Picking the right college isn’t a fun process.
Whether you’re a high school student eyeing your next step or a bit older looking to improve your career, the cycle of researching dozens of schools, preparing lengthy applications, waiting to hear back, and then figuring out if you can even afford it seems endless.
But now, prospective students have one less option to choose from. And in this case, that’s a good thing.
ITT Technical Institute, the national chain of for-profit colleges, has shuttered its doors. The private company will shut down its 130 locations in 39 states, promptly ending education services for over 40,000 students.
The move comes after the Department of Education blocked ITT from accessing federal student aid programs, citing the school’s failure to meet the standards of accreditation for providing a quality education.
ITT is the second major for-profit college chain to close down, following Corinthian Colleges, which closed under similar circumstances in 2015. While this change will be tough for current students and recent graduates to sort out, the schools probably should’ve shut down a lot sooner.
As U.S. Senator Dick Durbin recounted in a recent Frontline special, “This is the most heavily subsidized private business sector in America. No one compares. Defense industry, agriculture don’t hold a candle to these boys.”
The problem lies in the company’s business model. ITT received nearly all of its revenue from taxpayer funded federal student aid programs. It uses this revenue to recruit students, the overwhelming majority of which never finish their course of study.
The quality of education and well-being of their students takes a back seat to their marketing efforts.
If this sounds a bit like a scam, the Department of Education agrees with you. As do the Consumer Financial Protection Bureau, Securities and Exchange Commission, and more than a dozen state attorneys general who’ve all investigated ITT.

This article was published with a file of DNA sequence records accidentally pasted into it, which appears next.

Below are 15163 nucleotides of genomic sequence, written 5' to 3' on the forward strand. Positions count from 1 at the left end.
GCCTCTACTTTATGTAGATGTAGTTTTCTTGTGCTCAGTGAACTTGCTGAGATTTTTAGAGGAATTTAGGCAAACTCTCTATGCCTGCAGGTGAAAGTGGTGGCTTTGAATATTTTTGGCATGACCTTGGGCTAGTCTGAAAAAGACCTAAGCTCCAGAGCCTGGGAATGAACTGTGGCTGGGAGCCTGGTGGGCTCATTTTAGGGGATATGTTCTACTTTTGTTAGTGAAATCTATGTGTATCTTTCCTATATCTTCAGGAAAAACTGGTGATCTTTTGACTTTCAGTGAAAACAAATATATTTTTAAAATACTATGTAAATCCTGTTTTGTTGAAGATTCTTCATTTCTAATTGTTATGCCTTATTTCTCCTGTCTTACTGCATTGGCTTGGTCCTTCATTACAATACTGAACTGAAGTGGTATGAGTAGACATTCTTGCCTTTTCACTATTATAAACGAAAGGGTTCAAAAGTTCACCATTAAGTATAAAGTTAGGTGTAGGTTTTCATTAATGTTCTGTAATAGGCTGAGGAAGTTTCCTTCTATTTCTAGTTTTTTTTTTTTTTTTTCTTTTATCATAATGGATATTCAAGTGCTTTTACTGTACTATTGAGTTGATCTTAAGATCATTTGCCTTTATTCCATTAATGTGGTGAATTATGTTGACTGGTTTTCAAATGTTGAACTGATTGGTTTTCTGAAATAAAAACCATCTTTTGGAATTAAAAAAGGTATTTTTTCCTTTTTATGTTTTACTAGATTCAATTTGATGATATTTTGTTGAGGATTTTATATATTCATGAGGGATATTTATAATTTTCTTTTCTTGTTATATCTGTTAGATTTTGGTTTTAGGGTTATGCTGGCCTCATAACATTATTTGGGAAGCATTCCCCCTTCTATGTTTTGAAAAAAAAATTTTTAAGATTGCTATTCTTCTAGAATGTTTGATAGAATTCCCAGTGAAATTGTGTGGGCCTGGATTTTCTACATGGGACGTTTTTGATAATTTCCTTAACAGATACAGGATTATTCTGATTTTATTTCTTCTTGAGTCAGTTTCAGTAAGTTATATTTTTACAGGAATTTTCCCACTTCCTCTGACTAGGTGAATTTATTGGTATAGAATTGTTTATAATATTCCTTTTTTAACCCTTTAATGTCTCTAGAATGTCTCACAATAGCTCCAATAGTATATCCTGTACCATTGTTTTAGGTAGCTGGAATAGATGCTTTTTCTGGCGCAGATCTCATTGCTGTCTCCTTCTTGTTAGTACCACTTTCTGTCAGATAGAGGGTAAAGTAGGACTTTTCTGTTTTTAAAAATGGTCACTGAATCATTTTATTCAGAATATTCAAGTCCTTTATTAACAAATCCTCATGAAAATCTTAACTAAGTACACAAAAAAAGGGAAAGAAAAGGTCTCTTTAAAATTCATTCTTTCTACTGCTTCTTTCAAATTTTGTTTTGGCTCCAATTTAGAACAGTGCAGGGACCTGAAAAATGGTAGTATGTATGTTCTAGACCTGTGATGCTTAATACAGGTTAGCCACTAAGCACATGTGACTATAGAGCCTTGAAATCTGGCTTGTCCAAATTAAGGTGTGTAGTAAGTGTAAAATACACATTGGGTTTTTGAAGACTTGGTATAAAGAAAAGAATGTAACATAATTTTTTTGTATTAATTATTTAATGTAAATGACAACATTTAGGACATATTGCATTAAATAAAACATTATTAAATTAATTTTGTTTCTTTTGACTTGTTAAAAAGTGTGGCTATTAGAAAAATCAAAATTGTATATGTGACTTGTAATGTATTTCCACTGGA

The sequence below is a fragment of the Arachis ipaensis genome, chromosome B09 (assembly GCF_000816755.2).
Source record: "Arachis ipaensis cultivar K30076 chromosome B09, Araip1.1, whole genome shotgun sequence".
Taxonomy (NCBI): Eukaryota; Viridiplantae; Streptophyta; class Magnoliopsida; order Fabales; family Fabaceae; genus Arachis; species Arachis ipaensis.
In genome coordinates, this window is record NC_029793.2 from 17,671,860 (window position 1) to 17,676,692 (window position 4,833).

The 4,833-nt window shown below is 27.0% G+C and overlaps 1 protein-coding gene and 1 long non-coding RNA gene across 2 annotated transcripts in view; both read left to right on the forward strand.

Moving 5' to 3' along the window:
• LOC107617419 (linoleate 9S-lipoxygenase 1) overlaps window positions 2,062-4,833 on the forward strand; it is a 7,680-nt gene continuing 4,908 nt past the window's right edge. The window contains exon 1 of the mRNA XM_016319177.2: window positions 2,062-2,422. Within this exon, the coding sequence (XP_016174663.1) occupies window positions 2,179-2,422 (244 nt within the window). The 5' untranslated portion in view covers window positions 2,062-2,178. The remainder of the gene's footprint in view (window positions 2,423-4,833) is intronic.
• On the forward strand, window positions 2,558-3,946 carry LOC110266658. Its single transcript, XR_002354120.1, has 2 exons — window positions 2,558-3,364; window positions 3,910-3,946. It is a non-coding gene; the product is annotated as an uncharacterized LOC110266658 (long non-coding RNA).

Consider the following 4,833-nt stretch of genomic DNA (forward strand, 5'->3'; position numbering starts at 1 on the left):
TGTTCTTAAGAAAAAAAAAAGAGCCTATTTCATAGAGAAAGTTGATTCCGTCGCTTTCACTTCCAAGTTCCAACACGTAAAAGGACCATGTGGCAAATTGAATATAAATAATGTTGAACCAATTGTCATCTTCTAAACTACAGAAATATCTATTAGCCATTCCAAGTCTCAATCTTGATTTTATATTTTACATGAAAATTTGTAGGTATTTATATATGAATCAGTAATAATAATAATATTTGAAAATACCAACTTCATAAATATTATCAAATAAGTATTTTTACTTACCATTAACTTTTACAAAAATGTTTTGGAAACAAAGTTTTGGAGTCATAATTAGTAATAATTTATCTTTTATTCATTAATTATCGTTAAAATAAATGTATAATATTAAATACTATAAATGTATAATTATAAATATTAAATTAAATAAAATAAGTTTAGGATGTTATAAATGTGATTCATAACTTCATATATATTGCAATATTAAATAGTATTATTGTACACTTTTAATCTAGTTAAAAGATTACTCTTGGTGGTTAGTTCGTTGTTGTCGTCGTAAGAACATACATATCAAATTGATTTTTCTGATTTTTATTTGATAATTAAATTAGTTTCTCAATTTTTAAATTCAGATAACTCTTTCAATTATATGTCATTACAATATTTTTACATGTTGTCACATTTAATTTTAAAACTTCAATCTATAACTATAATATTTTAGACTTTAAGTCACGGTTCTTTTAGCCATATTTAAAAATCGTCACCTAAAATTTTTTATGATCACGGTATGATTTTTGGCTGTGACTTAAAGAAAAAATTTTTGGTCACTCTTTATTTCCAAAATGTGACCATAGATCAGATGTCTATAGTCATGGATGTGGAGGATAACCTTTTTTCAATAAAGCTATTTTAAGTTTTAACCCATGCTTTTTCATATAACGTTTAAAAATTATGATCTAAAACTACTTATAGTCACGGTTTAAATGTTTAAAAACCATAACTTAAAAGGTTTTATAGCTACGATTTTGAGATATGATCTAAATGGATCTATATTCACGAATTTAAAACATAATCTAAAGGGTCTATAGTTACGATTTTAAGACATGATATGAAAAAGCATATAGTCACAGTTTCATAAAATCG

The school’s closing comes as cold comfort to the current and former ITT students, many of whom face tens of thousands in debt without much to show for it. One group of former students are refusing to pay their loans, calling for a debt strike against the school, following in the footsteps of a similar effort led by Corinthian Colleges graduates.
Their campaign for debt forgiveness may be less idealistic than it sounds.
A provision in the laws governing student loans provides for “borrower’s defense to repayment” if a school engaged in fraud. This process is slow and far from guaranteed, but it may be the best hope for many former ITT students.
For-profit colleges were once seen as an innovative advancement in education — the private sector filling a need the public was failing to provide. In recent years, this myth has been largely debunked as for-profit schools are shown to charge more money for worse outcomes than their public equivalents.
Many high-profile politicians have endorsed for-profit education over the years, including presidential candidates Jeb Bush and Marco Rubio.
Donald Trump went one step further by creating his own for-profit school, the now defunct Trump University, which has seen its own share of controversy and fraud allegations.
Students need to be protected from fraudulent schools that don’t provide the quality education they claim.
Closing ITT Tech after years of infractions and mismanagement should be a warning to any other institution that might consider profiting from higher education at the expense of students’ wellbeing.
Josh Hoxie directs the Project on Opportunity and Taxation at the Institute for Policy Studies.